Wednesday, July 31, 2013

The Fourth Tower Cap Will Make It!

I was thrilled to see progress on the southwest tower cap.  This can only be a good sign.
The construction cam showed a crane at the site, and I was hoping it was a foundation pour.
Instead, the west lot was getting some concrete.  A nice bridge has been built over the access to the mechanical tunnel.  Now that the lowest level of the foundation walls has been covered, the working area is more accessible than it ever has been.
This is a view from the cam of that area.  The three slumps on the right are part of a system to collect oil from the parking garage so it doesn't end up in Provo's storm drains.
The final lift of the east side was poured on Monday.  I was impressed today to notice that the foundation follows the vertical ridges of the tabernacle itself.
My camera peered into the basement through the gap under the northeast tower.  
This is the corresponding gap under the southeast tower.  Notice the workman finishing the forms for the final lift on the south side.
The bridge from the south porch into the stairwell is part of the south entrance to the basement.
The south side was a beehive of activity.
Pretty soon the south foundation will receive its final lift. 
The south lot is just as busy as ever, with friendly dump truck drivers coming, going and waving.
As I walked back to my car, I took this photo of Nu Skin's megalith on Second West, which will be an elevator tower when completed.

Monday, July 29, 2013

Progress In Every Direction

At the top of my to-do list today was to check the progress on the east side.  I suspected it was close to receiving the final lift pour.  Jacobsen's crew was working hard here.
My camera zoomed in to see the sealant between the forms and the building.  Notice the space around the I-beams at the top of the piers so they can be removed.
We have all noticed that the support for the east towers is different than for the west towers.  I have been told that the support for these two towers will be cantilevered and that the piers will be cut away.  If you look closely in the center of this photo, above the red tape around the post, you can see a gasket where the concrete will be poured under pressure.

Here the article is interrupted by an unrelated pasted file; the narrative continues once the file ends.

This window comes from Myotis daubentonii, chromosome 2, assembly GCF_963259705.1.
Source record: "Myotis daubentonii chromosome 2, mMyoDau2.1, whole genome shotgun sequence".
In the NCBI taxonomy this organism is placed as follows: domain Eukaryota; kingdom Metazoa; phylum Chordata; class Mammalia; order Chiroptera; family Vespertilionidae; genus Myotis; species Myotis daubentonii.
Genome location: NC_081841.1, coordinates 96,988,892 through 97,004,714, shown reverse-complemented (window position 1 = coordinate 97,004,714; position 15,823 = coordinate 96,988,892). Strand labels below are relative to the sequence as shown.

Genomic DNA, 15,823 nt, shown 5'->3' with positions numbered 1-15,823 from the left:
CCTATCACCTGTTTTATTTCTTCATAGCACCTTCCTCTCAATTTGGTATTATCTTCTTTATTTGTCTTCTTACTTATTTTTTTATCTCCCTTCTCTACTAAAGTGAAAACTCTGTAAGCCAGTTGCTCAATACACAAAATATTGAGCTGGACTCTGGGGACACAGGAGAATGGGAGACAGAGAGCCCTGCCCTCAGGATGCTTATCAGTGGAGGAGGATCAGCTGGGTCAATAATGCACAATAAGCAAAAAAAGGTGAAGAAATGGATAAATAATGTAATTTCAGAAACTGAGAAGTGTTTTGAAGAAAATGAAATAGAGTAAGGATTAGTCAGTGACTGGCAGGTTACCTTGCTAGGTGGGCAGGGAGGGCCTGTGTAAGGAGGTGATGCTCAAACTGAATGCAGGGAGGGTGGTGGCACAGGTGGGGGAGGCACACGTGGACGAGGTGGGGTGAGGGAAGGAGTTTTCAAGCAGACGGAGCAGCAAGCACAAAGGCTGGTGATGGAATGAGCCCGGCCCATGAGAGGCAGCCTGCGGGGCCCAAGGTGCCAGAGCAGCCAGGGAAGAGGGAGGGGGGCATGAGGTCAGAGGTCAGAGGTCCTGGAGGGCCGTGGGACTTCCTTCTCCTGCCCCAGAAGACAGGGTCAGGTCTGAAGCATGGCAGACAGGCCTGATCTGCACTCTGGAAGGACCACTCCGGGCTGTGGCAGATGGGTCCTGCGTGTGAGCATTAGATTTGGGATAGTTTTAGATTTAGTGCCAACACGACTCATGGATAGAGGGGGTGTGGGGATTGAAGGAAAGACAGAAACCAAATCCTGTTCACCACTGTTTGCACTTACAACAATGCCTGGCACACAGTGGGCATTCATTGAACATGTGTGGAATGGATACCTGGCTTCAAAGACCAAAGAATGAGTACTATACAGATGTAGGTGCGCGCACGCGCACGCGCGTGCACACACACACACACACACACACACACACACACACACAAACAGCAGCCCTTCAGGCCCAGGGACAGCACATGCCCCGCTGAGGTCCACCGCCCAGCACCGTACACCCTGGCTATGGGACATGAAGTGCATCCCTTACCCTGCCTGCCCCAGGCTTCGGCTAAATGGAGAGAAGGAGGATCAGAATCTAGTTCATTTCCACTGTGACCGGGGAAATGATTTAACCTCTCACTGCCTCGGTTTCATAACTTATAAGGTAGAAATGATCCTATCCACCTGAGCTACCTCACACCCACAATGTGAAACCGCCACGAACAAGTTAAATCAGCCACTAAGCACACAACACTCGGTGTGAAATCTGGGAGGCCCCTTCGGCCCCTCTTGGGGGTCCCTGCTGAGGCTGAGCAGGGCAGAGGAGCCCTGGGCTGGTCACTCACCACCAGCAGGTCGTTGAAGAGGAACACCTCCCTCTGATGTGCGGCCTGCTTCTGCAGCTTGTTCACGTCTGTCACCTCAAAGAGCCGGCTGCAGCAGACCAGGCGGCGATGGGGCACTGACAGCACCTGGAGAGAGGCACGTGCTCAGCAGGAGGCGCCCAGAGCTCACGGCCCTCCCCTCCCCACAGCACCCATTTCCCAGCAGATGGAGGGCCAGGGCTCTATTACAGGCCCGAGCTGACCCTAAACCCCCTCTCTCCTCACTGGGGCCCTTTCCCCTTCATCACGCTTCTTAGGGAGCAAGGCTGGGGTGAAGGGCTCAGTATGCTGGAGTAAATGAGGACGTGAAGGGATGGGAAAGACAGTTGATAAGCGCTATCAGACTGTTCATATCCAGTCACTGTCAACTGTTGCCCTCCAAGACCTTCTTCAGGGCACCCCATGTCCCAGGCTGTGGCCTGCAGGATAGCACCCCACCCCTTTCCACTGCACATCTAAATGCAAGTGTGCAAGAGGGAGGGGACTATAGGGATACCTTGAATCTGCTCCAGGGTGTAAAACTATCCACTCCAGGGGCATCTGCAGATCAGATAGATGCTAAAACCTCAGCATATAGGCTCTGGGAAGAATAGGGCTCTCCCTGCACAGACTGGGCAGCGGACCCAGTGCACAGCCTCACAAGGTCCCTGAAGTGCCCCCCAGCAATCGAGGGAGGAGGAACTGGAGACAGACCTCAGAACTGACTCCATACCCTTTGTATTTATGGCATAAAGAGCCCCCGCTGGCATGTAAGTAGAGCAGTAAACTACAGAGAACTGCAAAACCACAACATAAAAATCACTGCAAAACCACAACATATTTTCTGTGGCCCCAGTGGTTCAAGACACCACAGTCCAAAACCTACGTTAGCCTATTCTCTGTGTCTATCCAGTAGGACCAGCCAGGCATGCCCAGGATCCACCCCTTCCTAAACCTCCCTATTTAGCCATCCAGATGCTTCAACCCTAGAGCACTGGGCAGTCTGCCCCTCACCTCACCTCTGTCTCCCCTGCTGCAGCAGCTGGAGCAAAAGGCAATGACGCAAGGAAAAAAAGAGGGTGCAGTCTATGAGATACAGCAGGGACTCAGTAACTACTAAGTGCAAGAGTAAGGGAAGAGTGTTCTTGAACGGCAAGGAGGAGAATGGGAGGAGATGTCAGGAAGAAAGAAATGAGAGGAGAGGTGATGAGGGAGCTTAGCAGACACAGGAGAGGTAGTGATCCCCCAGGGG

A gasket can be seen in this photo, also in the center.  You can also see wires protecting the men from a fall.  Notice the knee pads, steel-toed boots and 60 pound tool belts.  The good news was that this afternoon the east side was in the shade.
Of course, as soon as I got home, the construction cam showed that the concrete pump had arrived and is pouring on the east side.  This is great news!
The east side, on the left, will soon join the north side in having a complete foundation.
Mr. Drill Rig has been busy placing micropiles.  They are all over the north lot between the cement slab for the annex and the tabernacle, including right next to the building, but a line of them can easily be seen on the right.  By the way, this machine is operated by remote control -- there is no cab for a driver.  Also, notice the men in the background placing the waterproof membrane on another section of the west slab.
Form work on the west and south sides progresses.  If you haven't noticed before, now would be a good time to see the difference between the tower foundations on this side versus the east side.
I was delighted to see that the wide-flange vertical columns were cut away this morning.  Concrete fill has been added daily to reach the current ground level.
The fill makes for a nice working area and is now on all sides.  If you look closely on the right side of this foundation, you can see the entrance from the north lot into the basement.  It's between the piers under the southeast tower, but you are actually seeing through the building in the light of the west sun. 
Perhaps a close-up is necessary.
The clean space about four feet above the concrete fill is where the lower slab of the underground parking lot will meet the tabernacle.  The area on the left will be a stairwell from the lowest level of the basement, which is now out of our view.